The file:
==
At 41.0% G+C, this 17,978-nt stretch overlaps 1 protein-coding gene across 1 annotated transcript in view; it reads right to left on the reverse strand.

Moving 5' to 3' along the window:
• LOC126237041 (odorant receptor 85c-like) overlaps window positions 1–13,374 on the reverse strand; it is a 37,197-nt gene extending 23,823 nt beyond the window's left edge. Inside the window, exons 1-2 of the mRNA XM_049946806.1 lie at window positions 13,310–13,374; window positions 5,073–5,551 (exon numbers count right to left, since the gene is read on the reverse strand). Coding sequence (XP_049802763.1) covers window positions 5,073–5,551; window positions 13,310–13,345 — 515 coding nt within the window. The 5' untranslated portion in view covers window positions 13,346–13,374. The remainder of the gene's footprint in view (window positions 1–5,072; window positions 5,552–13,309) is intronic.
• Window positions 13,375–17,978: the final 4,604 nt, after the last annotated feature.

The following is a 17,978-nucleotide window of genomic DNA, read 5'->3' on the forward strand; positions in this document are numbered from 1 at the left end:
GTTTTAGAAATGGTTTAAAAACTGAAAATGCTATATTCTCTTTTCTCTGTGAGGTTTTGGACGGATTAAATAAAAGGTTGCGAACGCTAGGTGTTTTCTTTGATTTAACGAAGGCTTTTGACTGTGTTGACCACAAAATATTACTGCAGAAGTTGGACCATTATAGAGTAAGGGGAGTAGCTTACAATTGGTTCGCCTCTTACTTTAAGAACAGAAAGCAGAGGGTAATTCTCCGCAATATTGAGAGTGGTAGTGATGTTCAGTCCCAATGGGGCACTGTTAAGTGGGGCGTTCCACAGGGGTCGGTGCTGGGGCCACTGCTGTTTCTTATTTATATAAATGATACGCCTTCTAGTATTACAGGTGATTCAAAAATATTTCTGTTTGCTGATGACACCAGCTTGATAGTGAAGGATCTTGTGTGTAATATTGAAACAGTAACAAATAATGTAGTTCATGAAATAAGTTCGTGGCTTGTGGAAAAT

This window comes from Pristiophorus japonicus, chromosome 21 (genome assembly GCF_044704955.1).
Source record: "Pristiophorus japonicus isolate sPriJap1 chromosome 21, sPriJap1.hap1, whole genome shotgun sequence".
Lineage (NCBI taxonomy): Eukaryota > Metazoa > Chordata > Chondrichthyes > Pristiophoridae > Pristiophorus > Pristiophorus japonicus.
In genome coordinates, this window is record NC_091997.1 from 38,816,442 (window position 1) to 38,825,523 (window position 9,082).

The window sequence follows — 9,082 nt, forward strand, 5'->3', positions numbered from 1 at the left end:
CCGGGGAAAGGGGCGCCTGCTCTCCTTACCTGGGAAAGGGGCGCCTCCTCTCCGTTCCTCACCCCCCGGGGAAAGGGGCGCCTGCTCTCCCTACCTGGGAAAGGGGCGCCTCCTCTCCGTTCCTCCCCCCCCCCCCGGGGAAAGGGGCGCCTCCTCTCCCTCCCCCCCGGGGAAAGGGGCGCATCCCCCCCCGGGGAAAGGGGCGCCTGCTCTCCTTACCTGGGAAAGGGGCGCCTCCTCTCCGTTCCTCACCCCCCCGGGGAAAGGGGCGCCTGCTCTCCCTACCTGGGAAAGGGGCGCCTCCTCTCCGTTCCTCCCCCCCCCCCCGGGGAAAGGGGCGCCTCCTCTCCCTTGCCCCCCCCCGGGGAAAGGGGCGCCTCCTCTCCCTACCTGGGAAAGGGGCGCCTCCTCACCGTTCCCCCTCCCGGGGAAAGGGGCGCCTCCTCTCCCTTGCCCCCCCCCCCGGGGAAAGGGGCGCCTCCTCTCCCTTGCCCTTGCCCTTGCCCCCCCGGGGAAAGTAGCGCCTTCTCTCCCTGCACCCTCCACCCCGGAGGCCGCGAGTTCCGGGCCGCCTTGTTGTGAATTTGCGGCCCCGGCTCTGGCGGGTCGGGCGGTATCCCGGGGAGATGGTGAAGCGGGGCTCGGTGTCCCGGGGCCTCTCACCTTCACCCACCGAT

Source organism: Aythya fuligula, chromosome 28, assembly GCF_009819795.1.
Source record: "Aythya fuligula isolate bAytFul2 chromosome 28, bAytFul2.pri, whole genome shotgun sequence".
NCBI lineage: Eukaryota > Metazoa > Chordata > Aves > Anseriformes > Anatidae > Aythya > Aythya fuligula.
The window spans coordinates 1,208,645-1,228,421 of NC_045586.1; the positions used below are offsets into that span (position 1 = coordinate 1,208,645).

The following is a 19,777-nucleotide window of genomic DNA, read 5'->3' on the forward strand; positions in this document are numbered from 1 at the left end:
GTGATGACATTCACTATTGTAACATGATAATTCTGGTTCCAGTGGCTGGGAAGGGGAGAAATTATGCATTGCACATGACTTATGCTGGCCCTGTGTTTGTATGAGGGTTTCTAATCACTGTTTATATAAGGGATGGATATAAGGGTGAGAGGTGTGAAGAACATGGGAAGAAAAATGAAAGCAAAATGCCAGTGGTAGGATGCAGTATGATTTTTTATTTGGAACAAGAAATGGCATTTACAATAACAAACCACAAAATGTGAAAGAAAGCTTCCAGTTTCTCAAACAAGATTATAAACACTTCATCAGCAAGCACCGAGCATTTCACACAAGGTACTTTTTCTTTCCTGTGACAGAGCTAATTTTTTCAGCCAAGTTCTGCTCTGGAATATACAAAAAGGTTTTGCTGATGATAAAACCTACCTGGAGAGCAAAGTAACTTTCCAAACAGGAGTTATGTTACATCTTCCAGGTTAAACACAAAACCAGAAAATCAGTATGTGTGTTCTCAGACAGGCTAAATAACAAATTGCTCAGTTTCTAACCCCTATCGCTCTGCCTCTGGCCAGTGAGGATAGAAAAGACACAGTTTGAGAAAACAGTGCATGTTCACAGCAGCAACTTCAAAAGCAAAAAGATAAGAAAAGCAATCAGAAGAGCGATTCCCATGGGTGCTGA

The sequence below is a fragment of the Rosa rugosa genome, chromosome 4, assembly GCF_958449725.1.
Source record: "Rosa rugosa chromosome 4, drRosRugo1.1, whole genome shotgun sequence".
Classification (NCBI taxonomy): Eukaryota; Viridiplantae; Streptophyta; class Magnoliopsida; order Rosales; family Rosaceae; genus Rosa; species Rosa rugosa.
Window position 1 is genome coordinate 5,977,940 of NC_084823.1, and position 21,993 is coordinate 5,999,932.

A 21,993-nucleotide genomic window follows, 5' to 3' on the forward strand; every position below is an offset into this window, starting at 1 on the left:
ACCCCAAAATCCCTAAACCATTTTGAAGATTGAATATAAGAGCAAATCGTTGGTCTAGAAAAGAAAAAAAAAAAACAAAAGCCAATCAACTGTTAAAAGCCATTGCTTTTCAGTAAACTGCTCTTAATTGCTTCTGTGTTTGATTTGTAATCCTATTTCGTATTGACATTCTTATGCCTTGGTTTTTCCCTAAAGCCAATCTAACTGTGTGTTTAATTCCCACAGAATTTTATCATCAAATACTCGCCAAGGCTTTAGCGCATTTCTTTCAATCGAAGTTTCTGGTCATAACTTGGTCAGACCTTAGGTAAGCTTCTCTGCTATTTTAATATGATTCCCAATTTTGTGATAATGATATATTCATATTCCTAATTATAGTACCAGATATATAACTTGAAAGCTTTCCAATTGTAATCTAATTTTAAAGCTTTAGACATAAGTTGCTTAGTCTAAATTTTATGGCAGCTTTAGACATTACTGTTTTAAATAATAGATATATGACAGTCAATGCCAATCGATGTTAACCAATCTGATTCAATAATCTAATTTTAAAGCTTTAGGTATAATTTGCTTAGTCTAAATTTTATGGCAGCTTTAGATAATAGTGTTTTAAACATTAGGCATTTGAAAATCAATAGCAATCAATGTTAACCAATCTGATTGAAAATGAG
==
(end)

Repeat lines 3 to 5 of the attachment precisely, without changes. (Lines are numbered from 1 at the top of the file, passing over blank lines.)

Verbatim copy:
• LOC126237041 (odorant receptor 85c-like) overlaps window positions 1–13,374 on the reverse strand; it is a 37,197-nt gene extending 23,823 nt beyond the window's left edge. Inside the window, exons 1-2 of the mRNA XM_049946806.1 lie at window positions 13,310–13,374; window positions 5,073–5,551 (exon numbers count right to left, since the gene is read on the reverse strand). Coding sequence (XP_049802763.1) covers window positions 5,073–5,551; window positions 13,310–13,345 — 515 coding nt within the window. The 5' untranslated portion in view covers window positions 13,346–13,374. The remainder of the gene's footprint in view (window positions 1–5,072; window positions 5,552–13,309) is intronic.
• Window positions 13,375–17,978: the final 4,604 nt, after the last annotated feature.

The following is a 17,978-nucleotide window of genomic DNA, read 5'->3' on the forward strand; positions in this document are numbered from 1 at the left end: